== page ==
We would do well to do away with so many rules and jump into the pit with each other more often. Save yourself some money on therapy and get honest in your interactions. Language is a life raft when the water is rough and patience is scarce. Use it unapologetically.


And now, a word from Rocco.

Being Real by Letting Go

Not Like the Other Girls

Photo by Bruce Dixon on Unsplash

Are you always the odd girl out? If so, you might be my people.

Women have capacity for connection. We have the capacity for real truth, real compassion, and real acceptance. Why then, do we feel so alone? 

I have gotten comfortable with my place on the far end of the personality spectrum. The hyper-frank oversharer whose bullshit radar is set to go off at the first sight of … bullshit. You know, the lonely end of the rink? 

We are doing it to ourselves. Killing our light by lying our way through conversations, not saying what we mean, and accepting our situations despite the intense sense of resentment we often feel. And while a positive outlook can benefit even the most desperate of us, it’s real nice when you reach that positive state of mind organically, so that you can feel it instead of mutter it to everyone you meet before retreating to your bedroom to forcibly unscrew your smile. Being fake is a fast track to isolation.

When Things Fall Apart

After having my first son, I was sick. I was real sick. Days and months ran together and seasons changed without my noticing. Apocalyptic thoughts and extreme anger toward my husband were only some of the challenges I was facing. When I spoke about how I was doing, I had no choice but to be raw in my description. I was living it so completely that I was shocked to find others recoiling at my distress, but I was too tired to lie.

Years later, I would come to find that many of these women had been struggling themselves, and they chose to forego the opportunity to be heard, as well as the possibility of being related to.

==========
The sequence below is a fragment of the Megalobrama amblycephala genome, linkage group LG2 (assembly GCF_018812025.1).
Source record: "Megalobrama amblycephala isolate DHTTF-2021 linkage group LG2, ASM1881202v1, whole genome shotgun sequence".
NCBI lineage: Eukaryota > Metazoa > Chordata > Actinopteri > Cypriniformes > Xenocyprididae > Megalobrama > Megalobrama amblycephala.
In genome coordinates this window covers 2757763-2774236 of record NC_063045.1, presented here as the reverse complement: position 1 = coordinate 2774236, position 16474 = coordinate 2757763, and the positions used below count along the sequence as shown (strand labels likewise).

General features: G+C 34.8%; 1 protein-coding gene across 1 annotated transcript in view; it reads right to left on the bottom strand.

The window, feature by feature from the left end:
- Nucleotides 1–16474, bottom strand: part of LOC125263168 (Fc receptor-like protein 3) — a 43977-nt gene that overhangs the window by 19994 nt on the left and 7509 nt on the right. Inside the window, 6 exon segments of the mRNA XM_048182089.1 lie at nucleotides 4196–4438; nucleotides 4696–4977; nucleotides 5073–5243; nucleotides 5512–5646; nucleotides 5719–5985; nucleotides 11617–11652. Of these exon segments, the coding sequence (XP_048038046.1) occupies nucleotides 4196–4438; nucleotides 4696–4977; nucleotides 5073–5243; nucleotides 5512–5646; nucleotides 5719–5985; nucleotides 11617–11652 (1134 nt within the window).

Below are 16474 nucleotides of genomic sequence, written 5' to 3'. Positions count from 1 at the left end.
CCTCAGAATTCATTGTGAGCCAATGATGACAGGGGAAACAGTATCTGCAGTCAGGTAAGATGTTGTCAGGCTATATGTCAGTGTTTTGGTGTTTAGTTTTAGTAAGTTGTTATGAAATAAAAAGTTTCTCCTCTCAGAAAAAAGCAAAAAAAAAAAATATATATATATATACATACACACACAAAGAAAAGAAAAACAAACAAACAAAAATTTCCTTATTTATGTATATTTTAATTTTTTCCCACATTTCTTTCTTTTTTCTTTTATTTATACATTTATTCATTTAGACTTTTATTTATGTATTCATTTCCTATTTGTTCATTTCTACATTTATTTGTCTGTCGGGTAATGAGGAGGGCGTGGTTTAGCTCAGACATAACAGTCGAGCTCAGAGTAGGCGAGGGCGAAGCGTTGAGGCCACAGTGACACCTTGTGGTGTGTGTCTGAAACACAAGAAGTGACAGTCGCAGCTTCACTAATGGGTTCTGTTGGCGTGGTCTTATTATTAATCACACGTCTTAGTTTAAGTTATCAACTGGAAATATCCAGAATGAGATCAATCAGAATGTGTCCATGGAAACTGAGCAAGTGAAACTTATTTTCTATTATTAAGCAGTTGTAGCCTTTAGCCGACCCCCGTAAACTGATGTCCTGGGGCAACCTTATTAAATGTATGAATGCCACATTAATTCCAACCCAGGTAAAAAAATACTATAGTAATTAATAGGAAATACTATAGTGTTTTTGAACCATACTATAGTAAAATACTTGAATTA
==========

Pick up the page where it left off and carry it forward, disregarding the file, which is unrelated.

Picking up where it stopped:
Somehow, in all of our ‘progress’, women have forgotten how to accept each other. Every time you tell someone that you’re happy when you’re not, and fulfilled when you’re running on fumes, you are contributing to the crazy psychological suffering that most of us have been trapped in since the days of our grandmothers.

One Anchor is All You Need

Of the women that I shared my intensely dark challenges with, only one ever looked at me and said “it’s okay”. The rest said nothing, and that is where the relationships stayed. I would only go to play-dates if I felt capable of presenting a false self, and most of our conversations were superficial. I lost friends who had been colleagues previously, and who couldn’t be bothered with this ‘new’ me. For someone coping with the loss of their former independent and astute self, these were not exactly the kinds of experiences that facilitated healing in me. It made me feel contagious. But I had one anchor to cling to, and she saved my life. We saved each other.

The next time a woman tells you that she’s struggling, try empathy instead of disbelief. Try a hug, try a drink, try remembering not to help them retract and pretend. Be the woman that other women can come to when they need to hear that not liking their kids today is perfectly normal. Angry with your spouse? Normal. Totally overwhelmed? Normal. Eating antidepressants like candy? Also normal. Want to throw in the towel on domesticity and the child rearing game? Totally. Fucking. Normal. Because life and all its lessons wasn’t designed to be a cakewalk, but it wasn’t designed to be pinterest perfect either. If we give each other permission to tell the truth and still be accepted, we stop the cycle of self-judgment too.

Find Compassion Through Struggle

I haven’t been on top of my mental health consistently since having kids. Moderately high highs, followed by long drawn-out lows have been my reality and the more honest I get with others about that, the more friends I gain. It’s simple psychology. Nobody wants to be the first person to fuck it all up, so I do it for them. After all, we’ve all wanted to burn the whole thing down at some point, haven’t we? 

The friendships that I’ve fostered in the wake of the creation of these ‘safe zones’ have been soul enriching and lasting. We look out for each other. We bring dinner when dinner is needed, we pick each other up after long ugly cries, and we help wherever we can help – because it’s okay to need it. We aren’t superheroes and we aren’t meant to be; our struggles tend toward similar issues of varying degrees and should inspire us to accept ourselves and our needs. 

Start with self compassion, and extend it to the people in your life. You might find the conversations that result lead you to a new level of love for yourself. You might find that you’re perfectly normal. You might even make a friend.